Johnny was on the run, busy as a bee. As he went by, he asked if I could swim. I said no. “Well,” he called back. “You better get a life preserver then, for this place where you’re standing will be in the river before I get back.” He said he was going to help the cook move their tent. I went with him. As we got close to the tent, Johnny winked at me, started to run, and yelled, “The tent is going in the river! Run for your life!” Out of the tent, in his nightshirt, came the man who had been in bed sick, shirt and pants in one hand, suitcase in the other. He was almost out of sight when Johnny looked at me and laughed. “One less outfit for me to move,” he said. Things never got so dangerous but what some of us could find something funny about them.
About 3 o’clock, three more tugboats came and the work of launching the raft started. The raft looked like a big island in the middle of the river, with four tugboats pushing it.
But they weren’t pushing, they were holding back the raft, and even then they lost more than 100 fine logs—big trees breaking the raft, whole sections scattering.
That dreadful day drew to a close.
Jim and Frank went to Greenville with the raft. There was no telling when the banks would stop caving in. The men took turns watching all night. I got a good supper for the white men and made them a big pot of strong coffee to drink through the night. The roaring now was steady, but further away, like distant thunder.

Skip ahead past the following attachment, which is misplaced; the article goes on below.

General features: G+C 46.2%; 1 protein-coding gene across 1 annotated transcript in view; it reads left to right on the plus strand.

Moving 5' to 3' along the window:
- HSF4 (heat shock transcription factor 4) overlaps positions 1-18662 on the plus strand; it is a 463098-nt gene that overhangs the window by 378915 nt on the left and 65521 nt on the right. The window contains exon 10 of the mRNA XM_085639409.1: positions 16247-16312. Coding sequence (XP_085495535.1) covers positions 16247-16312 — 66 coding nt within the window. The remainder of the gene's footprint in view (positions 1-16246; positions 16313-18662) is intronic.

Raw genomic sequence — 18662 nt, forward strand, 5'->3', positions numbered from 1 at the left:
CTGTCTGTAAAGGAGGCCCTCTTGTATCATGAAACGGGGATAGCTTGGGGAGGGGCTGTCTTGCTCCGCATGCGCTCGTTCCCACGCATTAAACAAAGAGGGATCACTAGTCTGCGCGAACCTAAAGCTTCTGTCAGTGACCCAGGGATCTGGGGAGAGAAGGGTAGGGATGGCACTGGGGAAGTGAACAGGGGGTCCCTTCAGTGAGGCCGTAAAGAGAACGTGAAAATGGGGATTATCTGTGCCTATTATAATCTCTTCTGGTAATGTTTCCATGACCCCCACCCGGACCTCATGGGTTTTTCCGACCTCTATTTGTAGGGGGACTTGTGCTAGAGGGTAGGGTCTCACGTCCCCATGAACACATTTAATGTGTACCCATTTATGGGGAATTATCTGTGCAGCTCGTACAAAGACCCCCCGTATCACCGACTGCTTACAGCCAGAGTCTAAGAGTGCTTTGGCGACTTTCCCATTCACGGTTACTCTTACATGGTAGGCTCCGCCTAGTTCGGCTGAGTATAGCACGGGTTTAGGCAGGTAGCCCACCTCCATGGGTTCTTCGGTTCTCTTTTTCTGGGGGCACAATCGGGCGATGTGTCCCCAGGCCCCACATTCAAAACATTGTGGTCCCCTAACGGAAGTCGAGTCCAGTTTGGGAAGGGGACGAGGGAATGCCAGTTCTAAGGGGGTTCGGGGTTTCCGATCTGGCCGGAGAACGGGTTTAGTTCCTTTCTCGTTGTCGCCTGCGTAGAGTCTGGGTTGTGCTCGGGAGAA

I got the children to sleep but didn’t undress them. Johnny stayed with us, and neither he nor I slept a wink. By next morning everything was quiet, but the river was running within 200 feet of Jim’s cookhouse, and a steamboat could have passed easily between my pump and the bank. The fall rains were still to come. I lived in dread all the time.
Jim Thompson’s company was moving him to Louisiana. He encouraged Frank to come along, but a big stave works was opening not far to the east of us, across the Sunflower River. Frank could get work there, and the climate suited him, but it was a perfect wilderness, and Jim and Johnny were afraid for the children and me to go into it.
They and Frank, too, wanted us to stay in Gunnison; but if Frank could stand the wilderness, so could I. Frank and Johnny moved our things across the Sunflower River. Jim moved by steamboat to Louisiana. I took the children and stayed at the hotel in Gunnison for a week to give Frank time to get a camp built.
The saddest part was telling Jim Thompson good-bye. There was never a dearer, better brother than he had always been to me as well as to Frank, and something seemed to warn me it was good-bye forever. Poor little Nina clung to him crying like her heart would break, and, big strong man as he was, he shed tears, too.